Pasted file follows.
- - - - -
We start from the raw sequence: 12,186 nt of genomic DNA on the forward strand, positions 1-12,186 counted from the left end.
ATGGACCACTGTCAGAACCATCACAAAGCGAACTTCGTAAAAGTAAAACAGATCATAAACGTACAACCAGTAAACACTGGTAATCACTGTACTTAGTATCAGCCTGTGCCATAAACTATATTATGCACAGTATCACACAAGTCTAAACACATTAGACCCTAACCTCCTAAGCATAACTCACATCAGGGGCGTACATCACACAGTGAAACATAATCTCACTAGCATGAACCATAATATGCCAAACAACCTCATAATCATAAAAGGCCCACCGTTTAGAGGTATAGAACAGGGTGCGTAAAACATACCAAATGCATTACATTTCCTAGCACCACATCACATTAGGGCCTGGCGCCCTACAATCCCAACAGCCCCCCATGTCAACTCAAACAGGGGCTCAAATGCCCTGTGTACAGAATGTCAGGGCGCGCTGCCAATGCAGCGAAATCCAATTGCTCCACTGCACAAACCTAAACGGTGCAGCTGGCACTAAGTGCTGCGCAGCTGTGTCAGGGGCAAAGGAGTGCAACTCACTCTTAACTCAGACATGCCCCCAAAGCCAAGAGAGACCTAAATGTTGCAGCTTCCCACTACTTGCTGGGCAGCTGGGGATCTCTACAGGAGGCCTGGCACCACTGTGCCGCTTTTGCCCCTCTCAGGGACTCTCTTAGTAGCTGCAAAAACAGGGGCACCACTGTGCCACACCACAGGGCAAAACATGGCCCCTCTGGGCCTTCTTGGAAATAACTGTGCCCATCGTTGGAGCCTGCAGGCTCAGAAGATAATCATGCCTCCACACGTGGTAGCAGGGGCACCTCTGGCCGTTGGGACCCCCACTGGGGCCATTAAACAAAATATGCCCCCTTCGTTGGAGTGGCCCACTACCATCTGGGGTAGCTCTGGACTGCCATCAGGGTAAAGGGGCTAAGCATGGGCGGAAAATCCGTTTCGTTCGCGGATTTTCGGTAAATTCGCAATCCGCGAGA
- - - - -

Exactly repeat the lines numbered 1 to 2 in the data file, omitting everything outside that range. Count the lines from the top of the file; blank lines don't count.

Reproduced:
We start from the raw sequence: 12,186 nt of genomic DNA on the forward strand, positions 1-12,186 counted from the left end.
ATGGACCACTGTCAGAACCATCACAAAGCGAACTTCGTAAAAGTAAAACAGATCATAAACGTACAACCAGTAAACACTGGTAATCACTGTACTTAGTATCAGCCTGTGCCATAAACTATATTATGCACAGTATCACACAAGTCTAAACACATTAGACCCTAACCTCCTAAGCATAACTCACATCAGGGGCGTACATCACACAGTGAAACATAATCTCACTAGCATGAACCATAATATGCCAAACAACCTCATAATCATAAAAGGCCCACCGTTTAGAGGTATAGAACAGGGTGCGTAAAACATACCAAATGCATTACATTTCCTAGCACCACATCACATTAGGGCCTGGCGCCCTACAATCCCAACAGCCCCCCATGTCAACTCAAACAGGGGCTCAAATGCCCTGTGTACAGAATGTCAGGGCGCGCTGCCAATGCAGCGAAATCCAATTGCTCCACTGCACAAACCTAAACGGTGCAGCTGGCACTAAGTGCTGCGCAGCTGTGTCAGGGGCAAAGGAGTGCAACTCACTCTTAACTCAGACATGCCCCCAAAGCCAAGAGAGACCTAAATGTTGCAGCTTCCCACTACTTGCTGGGCAGCTGGGGATCTCTACAGGAGGCCTGGCACCACTGTGCCGCTTTTGCCCCTCTCAGGGACTCTCTTAGTAGCTGCAAAAACAGGGGCACCACTGTGCCACACCACAGGGCAAAACATGGCCCCTCTGGGCCTTCTTGGAAATAACTGTGCCCATCGTTGGAGCCTGCAGGCTCAGAAGATAATCATGCCTCCACACGTGGTAGCAGGGGCACCTCTGGCCGTTGGGACCCCCACTGGGGCCATTAAACAAAATATGCCCCCTTCGTTGGAGTGGCCCACTACCATCTGGGGTAGCTCTGGACTGCCATCAGGGTAAAGGGGCTAAGCATGGGCGGAAAATCCGTTTCGTTCGCGGATTTTCGGTAAATTCGCAATCCGCGAGA